The law is the first in the country to allocate county-level resources to support access to critical health services for the most vulnerable mothers, newborns, and children
Kate Davidson | Media Relations | firstname.lastname@example.org
Kakamega County Governor H.E. Wycliffe Oparanya of Western Kenya signed the Kakamega County Maternal Child Health and Family Planning Bill 2017 into law, guaranteeing pregnant women living on less than one US dollar a day additional support to access essential antenatal and postnatal care for themselves and their babies. PATH Kenya advocates, UNICEF, and other partners played a key role in guiding the overarching strategy for the bill, drafting core language, and securing critical buy-in from high-level leaders and civil society members.
The law effectively scales up an existing program aimed at increasing maternal and newborn health and survival levels, and secures its funding for those efforts, making it easier for the area's most vulnerable women and children to afford lifesaving services—many of which are recommended by national policies and the World Health Organization. This groundbreaking action by the Kakamega County government demonstrates its commitment to reduce the county's maternal, newborn, and child mortality rates, which are among the worst in Kenya.
"PATH commends Governor Oparanya and the Kakamega County government on this outstanding demonstration of how effective legislation at the county level can serve as a tool for unlocking local resources and channeling them to protect the health and well-being of mothers and their children," said Rikka Trangsrud, PATH's country director for Kenya. "Kakamega County's action on this law is a clear example of decentralized government stewardship and the application of global recommendations to subnational settings."
Specifically, the law provides 2,000 Kenyan shillings to a mother at specified intervals when she utilizes recommended services. The services include when the woman completes her fourth antenatal care visit; delivers her baby in a program-sanctioned health facility; brings her child to a postnatal clinic for checkup and immunization six weeks after delivery, for administration of vitamin A at six months, and for immunization at nine months; and completes her child's recommended course of immunizations at 18 months. The law also reserves funding for postnatal family planning and HIV/AIDS prevention activities in the county, as well as for community health volunteer stipends.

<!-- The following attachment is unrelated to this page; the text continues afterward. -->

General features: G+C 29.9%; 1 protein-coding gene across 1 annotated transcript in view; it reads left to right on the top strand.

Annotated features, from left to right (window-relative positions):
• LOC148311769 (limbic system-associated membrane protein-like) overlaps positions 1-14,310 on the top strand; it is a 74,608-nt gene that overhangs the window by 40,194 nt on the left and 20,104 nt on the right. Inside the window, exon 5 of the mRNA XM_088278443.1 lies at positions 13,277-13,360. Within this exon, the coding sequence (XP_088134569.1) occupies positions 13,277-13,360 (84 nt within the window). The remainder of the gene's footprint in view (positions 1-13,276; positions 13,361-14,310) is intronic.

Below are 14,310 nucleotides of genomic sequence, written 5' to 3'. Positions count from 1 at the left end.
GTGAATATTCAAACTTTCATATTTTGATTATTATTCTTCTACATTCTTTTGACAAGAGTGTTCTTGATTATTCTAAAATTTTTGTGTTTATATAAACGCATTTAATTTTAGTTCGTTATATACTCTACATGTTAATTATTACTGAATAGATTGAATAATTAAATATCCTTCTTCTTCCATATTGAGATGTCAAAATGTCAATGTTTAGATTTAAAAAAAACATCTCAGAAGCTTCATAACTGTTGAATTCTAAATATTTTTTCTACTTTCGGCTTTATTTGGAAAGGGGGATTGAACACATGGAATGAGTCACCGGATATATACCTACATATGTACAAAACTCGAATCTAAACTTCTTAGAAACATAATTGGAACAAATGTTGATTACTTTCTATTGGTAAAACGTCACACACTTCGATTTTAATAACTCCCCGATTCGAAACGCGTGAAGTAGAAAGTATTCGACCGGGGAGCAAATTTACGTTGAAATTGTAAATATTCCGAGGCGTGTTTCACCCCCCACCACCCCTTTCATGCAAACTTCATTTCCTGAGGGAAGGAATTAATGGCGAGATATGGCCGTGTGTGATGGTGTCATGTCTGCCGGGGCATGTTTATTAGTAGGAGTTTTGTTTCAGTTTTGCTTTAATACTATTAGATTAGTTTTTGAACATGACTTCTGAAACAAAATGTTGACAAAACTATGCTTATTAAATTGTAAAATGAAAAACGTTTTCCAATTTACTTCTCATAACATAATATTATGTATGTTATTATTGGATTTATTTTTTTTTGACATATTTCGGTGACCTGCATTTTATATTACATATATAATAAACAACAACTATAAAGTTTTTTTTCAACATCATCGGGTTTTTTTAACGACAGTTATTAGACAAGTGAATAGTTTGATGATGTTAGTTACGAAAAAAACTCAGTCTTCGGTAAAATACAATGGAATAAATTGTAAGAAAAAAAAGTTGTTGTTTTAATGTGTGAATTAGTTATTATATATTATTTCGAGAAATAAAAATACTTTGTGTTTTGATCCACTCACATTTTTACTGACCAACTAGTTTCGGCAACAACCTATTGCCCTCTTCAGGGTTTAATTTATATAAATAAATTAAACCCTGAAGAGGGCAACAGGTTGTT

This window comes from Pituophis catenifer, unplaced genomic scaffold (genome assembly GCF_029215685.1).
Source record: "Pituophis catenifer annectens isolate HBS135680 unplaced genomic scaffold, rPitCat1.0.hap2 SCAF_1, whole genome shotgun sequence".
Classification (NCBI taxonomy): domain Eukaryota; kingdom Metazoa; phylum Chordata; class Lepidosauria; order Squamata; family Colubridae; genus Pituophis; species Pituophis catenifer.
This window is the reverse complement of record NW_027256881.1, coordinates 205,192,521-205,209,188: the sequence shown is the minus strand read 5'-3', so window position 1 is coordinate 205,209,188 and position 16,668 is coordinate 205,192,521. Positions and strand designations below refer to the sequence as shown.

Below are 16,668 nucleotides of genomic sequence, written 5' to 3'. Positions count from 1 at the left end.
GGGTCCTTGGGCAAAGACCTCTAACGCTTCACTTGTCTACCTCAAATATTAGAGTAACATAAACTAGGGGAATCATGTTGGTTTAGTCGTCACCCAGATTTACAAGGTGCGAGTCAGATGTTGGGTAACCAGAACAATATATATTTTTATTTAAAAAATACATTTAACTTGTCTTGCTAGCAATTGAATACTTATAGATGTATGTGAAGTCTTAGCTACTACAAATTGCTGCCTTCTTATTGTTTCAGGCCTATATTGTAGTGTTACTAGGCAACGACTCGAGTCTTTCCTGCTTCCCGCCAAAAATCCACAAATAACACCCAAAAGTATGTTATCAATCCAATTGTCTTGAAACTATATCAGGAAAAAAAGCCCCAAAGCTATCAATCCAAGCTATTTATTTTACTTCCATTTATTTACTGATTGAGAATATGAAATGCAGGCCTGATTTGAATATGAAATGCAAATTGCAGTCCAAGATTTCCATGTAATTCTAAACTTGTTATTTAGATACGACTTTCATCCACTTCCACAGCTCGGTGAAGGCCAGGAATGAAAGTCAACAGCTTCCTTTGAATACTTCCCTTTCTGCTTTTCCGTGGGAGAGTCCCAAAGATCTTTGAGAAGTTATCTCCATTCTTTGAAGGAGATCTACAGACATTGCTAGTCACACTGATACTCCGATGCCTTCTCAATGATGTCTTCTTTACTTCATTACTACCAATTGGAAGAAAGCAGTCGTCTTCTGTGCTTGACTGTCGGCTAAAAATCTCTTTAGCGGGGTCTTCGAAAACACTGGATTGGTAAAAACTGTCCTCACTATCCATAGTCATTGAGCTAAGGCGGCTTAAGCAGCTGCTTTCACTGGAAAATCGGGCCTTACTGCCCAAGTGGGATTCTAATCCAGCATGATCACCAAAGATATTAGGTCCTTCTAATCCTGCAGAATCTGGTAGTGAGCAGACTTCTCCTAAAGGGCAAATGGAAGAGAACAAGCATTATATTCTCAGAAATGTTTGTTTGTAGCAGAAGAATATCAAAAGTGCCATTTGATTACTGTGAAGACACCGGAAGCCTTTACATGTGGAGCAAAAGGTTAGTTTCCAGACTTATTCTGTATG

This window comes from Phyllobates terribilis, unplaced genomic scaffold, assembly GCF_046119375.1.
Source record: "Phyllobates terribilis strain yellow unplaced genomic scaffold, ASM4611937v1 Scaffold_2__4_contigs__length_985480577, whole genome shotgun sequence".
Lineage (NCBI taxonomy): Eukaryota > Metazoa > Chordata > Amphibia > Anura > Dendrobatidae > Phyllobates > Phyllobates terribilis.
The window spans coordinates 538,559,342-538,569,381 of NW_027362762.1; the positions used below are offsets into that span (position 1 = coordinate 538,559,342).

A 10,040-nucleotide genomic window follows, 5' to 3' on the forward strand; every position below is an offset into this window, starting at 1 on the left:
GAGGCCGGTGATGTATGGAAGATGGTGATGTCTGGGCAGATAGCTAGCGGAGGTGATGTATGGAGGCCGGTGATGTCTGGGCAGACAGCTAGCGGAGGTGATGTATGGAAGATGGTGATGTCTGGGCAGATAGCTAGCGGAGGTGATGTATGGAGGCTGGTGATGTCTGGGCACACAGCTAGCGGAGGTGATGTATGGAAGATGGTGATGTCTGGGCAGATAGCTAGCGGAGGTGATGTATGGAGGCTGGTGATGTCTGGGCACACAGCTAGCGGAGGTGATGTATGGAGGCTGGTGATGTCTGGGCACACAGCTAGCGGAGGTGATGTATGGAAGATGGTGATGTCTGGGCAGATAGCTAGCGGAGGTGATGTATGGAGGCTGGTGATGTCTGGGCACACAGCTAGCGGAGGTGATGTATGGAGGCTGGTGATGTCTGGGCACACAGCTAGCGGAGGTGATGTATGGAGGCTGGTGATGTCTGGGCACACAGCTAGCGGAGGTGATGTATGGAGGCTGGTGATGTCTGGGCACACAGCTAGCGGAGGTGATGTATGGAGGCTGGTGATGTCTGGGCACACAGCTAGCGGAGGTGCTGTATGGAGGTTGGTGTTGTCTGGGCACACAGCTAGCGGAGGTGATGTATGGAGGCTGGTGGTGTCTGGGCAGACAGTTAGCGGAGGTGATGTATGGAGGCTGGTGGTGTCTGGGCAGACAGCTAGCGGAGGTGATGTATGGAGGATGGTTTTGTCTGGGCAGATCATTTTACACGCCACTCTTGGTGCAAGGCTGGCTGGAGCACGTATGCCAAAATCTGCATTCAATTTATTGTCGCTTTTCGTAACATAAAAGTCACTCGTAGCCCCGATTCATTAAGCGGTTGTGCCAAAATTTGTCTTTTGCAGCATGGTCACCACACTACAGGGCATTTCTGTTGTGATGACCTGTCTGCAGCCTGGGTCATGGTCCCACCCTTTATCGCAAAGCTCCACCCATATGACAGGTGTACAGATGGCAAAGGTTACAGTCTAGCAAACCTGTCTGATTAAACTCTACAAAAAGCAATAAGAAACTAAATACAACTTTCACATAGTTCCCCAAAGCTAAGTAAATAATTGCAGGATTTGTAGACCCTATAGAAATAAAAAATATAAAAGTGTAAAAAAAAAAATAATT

PATH advocates were instrumental in advising Governor Oparanya to develop the program to support a combination of exclusive breastfeeding and incentivizing essential antenatal and postnatal care to better protect women's lives and the lives of their children.
"We were seeing firsthand that the low rate of skilled delivery combined with low rates of antenatal and postnatal care were directly contributing to high mortality rates for children in Kakamega County, particularly in the neonatal and infant periods," said Pauline Irungu, policy and advocacy manager for PATH Kenya. "Yet the women who needed these services the most were the least likely to be able to access them due to hidden costs."
To address this issue and help secure longer-term support from the County Assembly, Ms. Irungu and other PATH advocates drafted language—first for initial regulations, then for the eventual bill—that would help scale the program by converting it into a county fund. Both PATH and UNICEF aligned their technical and financial resources to support the county to maintain momentum for developing the bill and bring it to completion. This included working with key stakeholders from the county's Ministry of Health, Health Committee, and Deputy Governor's Committee to incorporate language that sets aside 3 percent of the county health budget for cash transfers to women who utilize the recommended services, and reserves 1.5 percent of the county health budget for stipends for the community health volunteers that support these services, in line with national policy recommendations.
Critical to ensuring the passage of the bill into law was PATH's involvement in securing civil society support by mobilizing members of the Kakamega Maternal, Newborn, and Child health (MNCH) Alliance. Made up of members of civil society, the Kakamega MNCH Alliance directly engaged County Assembly leaders to express their support for the bill and participated in hearings in each of Kakamega's 12 sub-counties.
"Organizing civil society support for the bill was a crucial step from both a constitutional standpoint and in ensuring widespread buy-in for the bill across communities," Ms. Irungu said. "The members of the Kakamega MNCH Alliance plan to continue their efforts to mobilize civil society and hold the county government accountable for prioritizing and strengthening systems to meet MNCH needs."
The Kakamega County MNCH and Family Planning Bill not only helps to expand access to lifesaving services to mothers in need, but also serves as a bold and effective policy model that other counties can adopt at the local level to strengthen their health systems and the health systems of the nation overall.
Posted July 26, 2017.